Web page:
next steps for the refferendum
by Rebecca Acosta
On April 7th, the polls were open amid a pandemic; only 5 out of the 180 Milwaukee polls were open, about 400,000 state residents voted in person, and another 1, 239,611 requested absentee ballots, yet only 113,849 absentee ballots were returned. Despite voters having to choose between their vote or health, Milwaukee voters made their voices heard: YES for MPS as 78% of voters voted YES for the MPS referendum asking for 87 million dollars.
A couple weeks later, MPS Superintendent Dr. Keith Posley established the MPS budget for the 2020-2021 school year. The budget is set to increase academic achievement and accountability, improve district and school culture, develop staff, ensure fiscal responsibility and transparency, and strengthen communication and collaboration. Furthermore, the budget includes 35 teachers to help reduce class size, 64 mental health professionals, four restorative practice coaches, eight art teachers this year, two paraprofessionals, and professional development around teaching.
Gianmarco Katz, an 11th grade MPS student, was an active supporter for the YES for MPS campaign. Katz has collaborated with Voces de la frontera to promote the referendum. He shares that he has “canvassed and phone-banked for the referendum for 40 hours, had a meeting with the regional superintendent about the allocation of funds. I also have been fortunate enough to help lead efforts along with other great activists from around MPS, in a letter to the superintendent focused on prioritization of funding.” Katz and other MPS students have drafted a letter for Dr. Posley. “Our hope with this letter is that it provides the central office with the students' perspective on how to ensure equability throughout our district,” Katz says.
Katz goes on to explain “As a Reagan student, I am very fortunate to have access to full time electives such as: art, choir, band, orchestra, and language. I am also very fortunate to have four assistant administrators and four secretaries. However, other schools that serve disenfranchised populations receive less funding solely based on their student body. This algorithm is not equitable and caters to more fortunate, well-equipped schools like Reagan.”
Other schools across MPS have not been so fortunate. Teachers have had to teach classes they are not qualified for, classrooms have windows with broken screens, and students are learning by cover-less textbooks. Katherine Villanuevaa, a 10th grade student at Milwaukee School of Languages (MSL), says “one thing MSL doesn't have is a full-time librarian. Having one full time will allow us access to books any day of the week whether it’s a book required for a class or one we want to read for our own pleasure.” Z
To ensure schools like MSL get funded, the letter proposes MPS with a set of areas of what students needs’ need to be addressed, including child literacy, reading comprehension, the math proficiency gap, nutrition, retaining qualified teachers, staffing, hiring paras, full time electives, and outdated educational tools.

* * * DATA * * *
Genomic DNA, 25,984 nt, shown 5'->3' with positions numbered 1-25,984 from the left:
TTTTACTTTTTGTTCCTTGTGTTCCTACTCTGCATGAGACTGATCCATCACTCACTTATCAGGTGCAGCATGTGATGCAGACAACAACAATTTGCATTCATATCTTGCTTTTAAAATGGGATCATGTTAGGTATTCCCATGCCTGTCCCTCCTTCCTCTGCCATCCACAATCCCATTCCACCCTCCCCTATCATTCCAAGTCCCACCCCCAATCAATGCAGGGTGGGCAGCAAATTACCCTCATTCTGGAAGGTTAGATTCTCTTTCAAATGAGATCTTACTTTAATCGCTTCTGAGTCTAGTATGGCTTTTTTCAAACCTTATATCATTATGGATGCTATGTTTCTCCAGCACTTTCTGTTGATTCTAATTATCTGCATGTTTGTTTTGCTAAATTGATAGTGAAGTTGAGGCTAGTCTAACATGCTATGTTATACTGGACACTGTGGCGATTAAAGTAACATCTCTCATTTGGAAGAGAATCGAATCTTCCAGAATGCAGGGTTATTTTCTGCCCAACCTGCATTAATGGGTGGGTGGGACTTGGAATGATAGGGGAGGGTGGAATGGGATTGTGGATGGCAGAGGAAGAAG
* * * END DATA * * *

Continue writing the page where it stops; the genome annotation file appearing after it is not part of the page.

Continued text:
MPS students should be receiving the best education in the best learning environment. For students who see a problem within the educational climate, talk to your school's principal or union leader because it takes student voices like Gian to assure that all MPS students are granted the best education. Katz says “We believe that this letter combined with pressure and people voicing themselves, we can affect how funds are allocated.” It is important that students express their opinions because “Students see the challenges the district and it’s students face everyday. There is no other population of people better equipped to speak on the disparities in our district.”
Students or parents who want their voices heard can share their concerns or comments on Tuesday, May 19th at the MPS Board meeting at 5:30pm. Testimonies, which will be only two minutes long, will be taken live during the meeting. Those who want to speak to the Committee must register by 3:00 P.M. on May 19, 2020. To register to participate by dial-in, call 414-475-8200 and follow the instructions; to register to participate via email, visit the Broadcast page of the MPS website to send an email request: https://mps.milwaukee.k12.wi.us/…/School-Board/Boardcast.htm; to submit comments to the Office of Board Governance by mail, address to 5225 W. Vliet Street, Milwaukee, 53221; by email, to email@example.com; or by fax, to 414-475-8071. Public comments received before 3:00 P.M. on May 19, 2020, will be forwarded to the Committee for its consideration.
The referendum has passed but it is up to the community to ensure they get what they voted for. Katz notes, “the fight is not over to guarantee equitable education in our city. We need constant participation and support. For anyone reading this that has not been a participant up to this point. I implore you to get involved as this is not only fighting for you, but your teachers, relatives, and your neighbors.”
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